First Mars was the setting of imaginary declining civilizations; then it was a dead, cratered, Moon-like world. Thanks to a coordinated Mars exploration program that began in 1996 and continues to the present day, we now know Mars better than any world other than our own, yet we have more questions than ever.
Geologically, Mars is quiescent, but its atmosphere breathes and changes from year to year, interacting in complex ways with the water sequestered in Mars' ice caps and permafrost. Water does not, today, flow on Mars, but it evidently has in the past, and it may flow again in the future when Mars' rotation axis tilts much more steeply. Did Mars ever look like Earth, or has it always been as cold and dry as an Antarctic desert? Has there ever been the right combination of liquid water, available energy, and time to permit life to begin on Mars?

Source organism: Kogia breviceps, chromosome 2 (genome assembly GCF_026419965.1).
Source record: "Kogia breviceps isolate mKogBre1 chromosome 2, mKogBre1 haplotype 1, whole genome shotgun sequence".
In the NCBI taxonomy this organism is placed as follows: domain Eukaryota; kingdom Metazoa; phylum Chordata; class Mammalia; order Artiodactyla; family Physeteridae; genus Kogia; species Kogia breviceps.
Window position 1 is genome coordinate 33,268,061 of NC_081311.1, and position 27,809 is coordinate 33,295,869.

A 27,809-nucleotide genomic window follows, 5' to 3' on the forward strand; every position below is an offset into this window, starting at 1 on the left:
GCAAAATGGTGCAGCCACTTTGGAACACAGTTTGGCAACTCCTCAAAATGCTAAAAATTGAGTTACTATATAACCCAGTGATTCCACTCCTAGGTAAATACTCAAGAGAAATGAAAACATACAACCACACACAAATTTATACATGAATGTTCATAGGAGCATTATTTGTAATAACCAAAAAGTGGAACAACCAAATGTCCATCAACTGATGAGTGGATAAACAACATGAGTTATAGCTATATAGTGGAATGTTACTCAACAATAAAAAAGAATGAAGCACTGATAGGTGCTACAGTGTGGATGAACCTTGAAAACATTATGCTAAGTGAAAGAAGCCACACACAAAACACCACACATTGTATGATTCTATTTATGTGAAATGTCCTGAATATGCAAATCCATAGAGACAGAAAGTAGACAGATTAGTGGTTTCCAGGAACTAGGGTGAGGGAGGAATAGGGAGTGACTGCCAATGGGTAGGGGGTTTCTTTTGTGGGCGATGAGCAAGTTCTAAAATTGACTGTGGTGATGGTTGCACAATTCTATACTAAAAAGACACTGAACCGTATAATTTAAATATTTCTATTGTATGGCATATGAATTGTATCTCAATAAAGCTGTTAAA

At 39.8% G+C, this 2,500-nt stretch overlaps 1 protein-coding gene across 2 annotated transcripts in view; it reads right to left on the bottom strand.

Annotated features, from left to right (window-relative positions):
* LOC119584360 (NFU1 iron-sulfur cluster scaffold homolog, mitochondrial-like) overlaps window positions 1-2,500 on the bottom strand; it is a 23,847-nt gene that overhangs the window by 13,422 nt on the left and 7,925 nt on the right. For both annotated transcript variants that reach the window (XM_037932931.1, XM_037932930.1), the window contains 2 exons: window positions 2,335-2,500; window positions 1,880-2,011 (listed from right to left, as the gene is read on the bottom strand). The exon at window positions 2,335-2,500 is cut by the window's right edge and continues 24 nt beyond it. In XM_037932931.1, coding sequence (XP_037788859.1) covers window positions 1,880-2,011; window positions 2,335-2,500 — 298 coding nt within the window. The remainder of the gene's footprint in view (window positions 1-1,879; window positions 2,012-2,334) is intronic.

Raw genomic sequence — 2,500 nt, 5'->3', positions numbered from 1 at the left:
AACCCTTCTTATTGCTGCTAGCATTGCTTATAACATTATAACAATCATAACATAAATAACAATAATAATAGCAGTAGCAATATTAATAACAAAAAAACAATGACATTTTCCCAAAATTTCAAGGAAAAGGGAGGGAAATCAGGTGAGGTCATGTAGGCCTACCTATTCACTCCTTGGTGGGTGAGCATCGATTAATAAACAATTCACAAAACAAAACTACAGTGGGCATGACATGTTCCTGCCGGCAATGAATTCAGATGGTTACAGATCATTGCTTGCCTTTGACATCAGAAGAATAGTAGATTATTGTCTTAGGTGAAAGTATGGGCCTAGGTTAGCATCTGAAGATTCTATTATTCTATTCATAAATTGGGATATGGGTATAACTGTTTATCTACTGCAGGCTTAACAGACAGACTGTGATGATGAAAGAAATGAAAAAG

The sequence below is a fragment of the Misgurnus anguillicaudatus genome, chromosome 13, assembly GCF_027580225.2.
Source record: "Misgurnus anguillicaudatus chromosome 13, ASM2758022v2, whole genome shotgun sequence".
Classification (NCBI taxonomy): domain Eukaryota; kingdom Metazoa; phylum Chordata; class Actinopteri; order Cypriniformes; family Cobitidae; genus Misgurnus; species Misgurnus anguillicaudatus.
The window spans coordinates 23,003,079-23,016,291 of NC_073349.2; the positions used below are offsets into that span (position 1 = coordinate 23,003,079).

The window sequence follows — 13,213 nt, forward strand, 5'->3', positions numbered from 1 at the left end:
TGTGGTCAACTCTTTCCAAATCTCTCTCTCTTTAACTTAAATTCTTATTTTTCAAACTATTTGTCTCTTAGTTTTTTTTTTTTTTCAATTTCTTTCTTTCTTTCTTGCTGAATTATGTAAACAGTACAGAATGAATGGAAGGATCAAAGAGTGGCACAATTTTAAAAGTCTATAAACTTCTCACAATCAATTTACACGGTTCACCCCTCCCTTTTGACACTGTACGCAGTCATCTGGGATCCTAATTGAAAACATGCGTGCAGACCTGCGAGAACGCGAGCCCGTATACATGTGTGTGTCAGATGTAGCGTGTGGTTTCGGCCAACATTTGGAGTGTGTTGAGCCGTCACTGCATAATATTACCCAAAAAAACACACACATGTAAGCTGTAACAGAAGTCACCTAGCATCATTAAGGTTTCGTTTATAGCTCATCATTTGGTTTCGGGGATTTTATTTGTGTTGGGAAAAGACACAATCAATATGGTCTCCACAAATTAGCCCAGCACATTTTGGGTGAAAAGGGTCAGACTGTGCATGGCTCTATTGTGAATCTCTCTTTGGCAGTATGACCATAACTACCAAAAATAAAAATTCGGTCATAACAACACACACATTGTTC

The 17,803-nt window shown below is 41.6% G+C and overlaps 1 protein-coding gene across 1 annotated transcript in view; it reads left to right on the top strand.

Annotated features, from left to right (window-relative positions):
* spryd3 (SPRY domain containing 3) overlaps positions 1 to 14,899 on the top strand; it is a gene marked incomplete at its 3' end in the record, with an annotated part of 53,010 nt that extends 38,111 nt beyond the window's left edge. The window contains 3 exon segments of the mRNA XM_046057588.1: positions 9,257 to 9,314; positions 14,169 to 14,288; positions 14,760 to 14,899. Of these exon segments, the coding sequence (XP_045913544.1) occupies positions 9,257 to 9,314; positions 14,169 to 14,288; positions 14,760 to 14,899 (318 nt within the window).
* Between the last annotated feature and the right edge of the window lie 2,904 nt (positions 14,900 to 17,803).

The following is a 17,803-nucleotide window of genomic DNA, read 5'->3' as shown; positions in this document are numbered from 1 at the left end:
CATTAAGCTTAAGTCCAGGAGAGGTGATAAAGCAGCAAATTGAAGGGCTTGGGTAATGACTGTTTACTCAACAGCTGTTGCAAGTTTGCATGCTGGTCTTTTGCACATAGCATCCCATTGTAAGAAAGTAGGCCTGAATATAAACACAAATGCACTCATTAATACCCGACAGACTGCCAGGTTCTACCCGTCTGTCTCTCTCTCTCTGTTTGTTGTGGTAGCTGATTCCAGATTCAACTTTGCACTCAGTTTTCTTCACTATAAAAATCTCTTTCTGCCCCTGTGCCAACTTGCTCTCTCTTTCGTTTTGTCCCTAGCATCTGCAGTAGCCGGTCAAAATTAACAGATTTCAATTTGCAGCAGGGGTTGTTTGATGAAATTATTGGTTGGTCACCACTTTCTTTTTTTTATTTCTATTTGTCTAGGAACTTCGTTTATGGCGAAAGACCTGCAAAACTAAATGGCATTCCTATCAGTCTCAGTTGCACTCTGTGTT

Latest Blogs from Mars
On Saturday, while parked for the Thanksgiving holiday at the edge of Glenelg, Curiosity took a lovely panorama pointed to the east and into Glenelg.
This week's Cosmoquest Astronomy Hour Google+ Hangout at 1600 PST / midnight UTC on Wednesday will feature me and Fraser Cain talking about what Curiosity's been up to, and answering your questions.
Our Curiosity Knows No Bounds!
Become a member of The Planetary Society and together we will create the future of space exploration.